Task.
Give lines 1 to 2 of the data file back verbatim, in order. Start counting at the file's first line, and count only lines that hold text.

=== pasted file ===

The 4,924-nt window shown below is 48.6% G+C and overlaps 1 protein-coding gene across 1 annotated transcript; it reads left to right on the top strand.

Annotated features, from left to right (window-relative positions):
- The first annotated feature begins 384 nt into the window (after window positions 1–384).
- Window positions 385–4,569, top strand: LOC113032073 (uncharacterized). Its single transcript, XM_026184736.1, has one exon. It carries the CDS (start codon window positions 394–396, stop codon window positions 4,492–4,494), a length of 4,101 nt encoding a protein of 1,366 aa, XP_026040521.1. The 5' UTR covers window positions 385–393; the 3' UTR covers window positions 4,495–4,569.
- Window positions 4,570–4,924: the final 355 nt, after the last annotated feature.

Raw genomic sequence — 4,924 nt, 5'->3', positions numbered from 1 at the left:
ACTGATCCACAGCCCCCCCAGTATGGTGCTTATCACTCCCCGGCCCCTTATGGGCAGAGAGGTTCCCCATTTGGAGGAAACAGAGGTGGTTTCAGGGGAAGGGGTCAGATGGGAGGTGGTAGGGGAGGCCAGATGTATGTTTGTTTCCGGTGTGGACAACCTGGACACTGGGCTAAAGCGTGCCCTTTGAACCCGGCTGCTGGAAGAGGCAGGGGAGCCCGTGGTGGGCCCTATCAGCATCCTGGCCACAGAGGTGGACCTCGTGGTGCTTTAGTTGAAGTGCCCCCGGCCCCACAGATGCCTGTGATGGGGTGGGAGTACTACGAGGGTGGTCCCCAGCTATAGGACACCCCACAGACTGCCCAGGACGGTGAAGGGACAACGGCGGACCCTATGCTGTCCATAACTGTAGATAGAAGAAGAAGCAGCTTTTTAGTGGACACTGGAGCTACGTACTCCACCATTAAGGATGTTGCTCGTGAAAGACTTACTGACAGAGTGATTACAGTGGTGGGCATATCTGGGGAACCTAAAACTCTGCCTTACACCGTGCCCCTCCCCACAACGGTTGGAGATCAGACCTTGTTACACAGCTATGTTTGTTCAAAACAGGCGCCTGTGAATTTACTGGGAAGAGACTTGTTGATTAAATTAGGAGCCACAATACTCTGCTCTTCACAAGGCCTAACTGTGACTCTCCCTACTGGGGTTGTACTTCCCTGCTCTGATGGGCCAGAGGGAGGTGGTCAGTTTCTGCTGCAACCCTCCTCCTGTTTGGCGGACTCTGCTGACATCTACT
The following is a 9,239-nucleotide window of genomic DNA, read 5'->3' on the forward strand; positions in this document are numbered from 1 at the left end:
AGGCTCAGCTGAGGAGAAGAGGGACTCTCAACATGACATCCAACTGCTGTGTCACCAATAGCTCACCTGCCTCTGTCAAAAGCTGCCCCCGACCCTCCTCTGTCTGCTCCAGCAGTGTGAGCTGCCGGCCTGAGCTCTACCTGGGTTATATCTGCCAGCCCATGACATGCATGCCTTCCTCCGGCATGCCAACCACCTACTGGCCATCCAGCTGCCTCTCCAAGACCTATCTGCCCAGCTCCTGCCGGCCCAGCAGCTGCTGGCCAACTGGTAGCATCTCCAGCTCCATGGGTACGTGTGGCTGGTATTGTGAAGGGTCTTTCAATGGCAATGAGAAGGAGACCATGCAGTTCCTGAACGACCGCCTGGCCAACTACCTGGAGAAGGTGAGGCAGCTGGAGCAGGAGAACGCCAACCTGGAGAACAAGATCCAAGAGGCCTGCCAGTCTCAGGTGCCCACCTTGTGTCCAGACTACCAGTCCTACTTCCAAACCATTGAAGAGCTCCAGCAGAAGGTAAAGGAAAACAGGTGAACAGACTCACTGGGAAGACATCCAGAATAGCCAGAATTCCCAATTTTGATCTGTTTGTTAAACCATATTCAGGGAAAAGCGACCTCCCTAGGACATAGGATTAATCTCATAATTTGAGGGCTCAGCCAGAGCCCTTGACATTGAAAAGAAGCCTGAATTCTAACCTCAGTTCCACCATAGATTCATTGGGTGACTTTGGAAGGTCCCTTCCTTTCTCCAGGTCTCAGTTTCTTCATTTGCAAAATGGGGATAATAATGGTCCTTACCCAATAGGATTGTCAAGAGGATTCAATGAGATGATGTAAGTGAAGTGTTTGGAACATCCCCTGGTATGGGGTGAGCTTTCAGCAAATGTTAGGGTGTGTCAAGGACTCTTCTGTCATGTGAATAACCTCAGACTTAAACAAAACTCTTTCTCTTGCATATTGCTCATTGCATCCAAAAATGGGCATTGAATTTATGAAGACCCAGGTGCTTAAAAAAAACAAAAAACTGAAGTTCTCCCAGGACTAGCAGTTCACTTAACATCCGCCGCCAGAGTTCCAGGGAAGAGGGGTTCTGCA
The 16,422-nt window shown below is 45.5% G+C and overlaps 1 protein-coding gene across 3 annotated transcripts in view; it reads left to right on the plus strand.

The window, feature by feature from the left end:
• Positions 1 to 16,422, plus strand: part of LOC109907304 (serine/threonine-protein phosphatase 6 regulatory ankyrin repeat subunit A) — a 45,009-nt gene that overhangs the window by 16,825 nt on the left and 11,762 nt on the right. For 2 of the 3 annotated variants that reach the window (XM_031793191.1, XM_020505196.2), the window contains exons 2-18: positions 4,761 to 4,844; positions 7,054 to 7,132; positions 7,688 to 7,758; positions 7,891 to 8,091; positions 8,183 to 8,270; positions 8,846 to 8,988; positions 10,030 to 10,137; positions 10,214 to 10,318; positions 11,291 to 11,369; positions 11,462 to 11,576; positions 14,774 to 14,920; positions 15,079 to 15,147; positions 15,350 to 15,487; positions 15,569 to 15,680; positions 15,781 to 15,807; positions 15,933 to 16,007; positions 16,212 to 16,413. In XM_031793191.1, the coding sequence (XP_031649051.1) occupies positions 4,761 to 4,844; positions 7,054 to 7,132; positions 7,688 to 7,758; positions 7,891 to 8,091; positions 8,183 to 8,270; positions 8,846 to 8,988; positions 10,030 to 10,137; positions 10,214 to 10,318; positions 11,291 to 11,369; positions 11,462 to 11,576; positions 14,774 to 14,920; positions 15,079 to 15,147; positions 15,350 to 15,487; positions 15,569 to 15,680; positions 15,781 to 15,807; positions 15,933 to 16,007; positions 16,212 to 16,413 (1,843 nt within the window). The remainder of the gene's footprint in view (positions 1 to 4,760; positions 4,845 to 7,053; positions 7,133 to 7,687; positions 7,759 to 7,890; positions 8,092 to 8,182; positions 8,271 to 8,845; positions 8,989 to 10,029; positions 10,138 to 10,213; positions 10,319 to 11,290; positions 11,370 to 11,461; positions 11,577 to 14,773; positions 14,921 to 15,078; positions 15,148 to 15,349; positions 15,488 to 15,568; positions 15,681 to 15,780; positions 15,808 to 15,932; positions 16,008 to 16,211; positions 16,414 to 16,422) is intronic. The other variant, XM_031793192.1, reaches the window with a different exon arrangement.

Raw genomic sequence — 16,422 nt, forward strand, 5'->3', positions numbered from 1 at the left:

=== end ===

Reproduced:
The 4,924-nt window shown below is 48.6% G+C and overlaps 1 protein-coding gene across 1 annotated transcript; it reads left to right on the top strand.

Annotated features, from left to right (window-relative positions):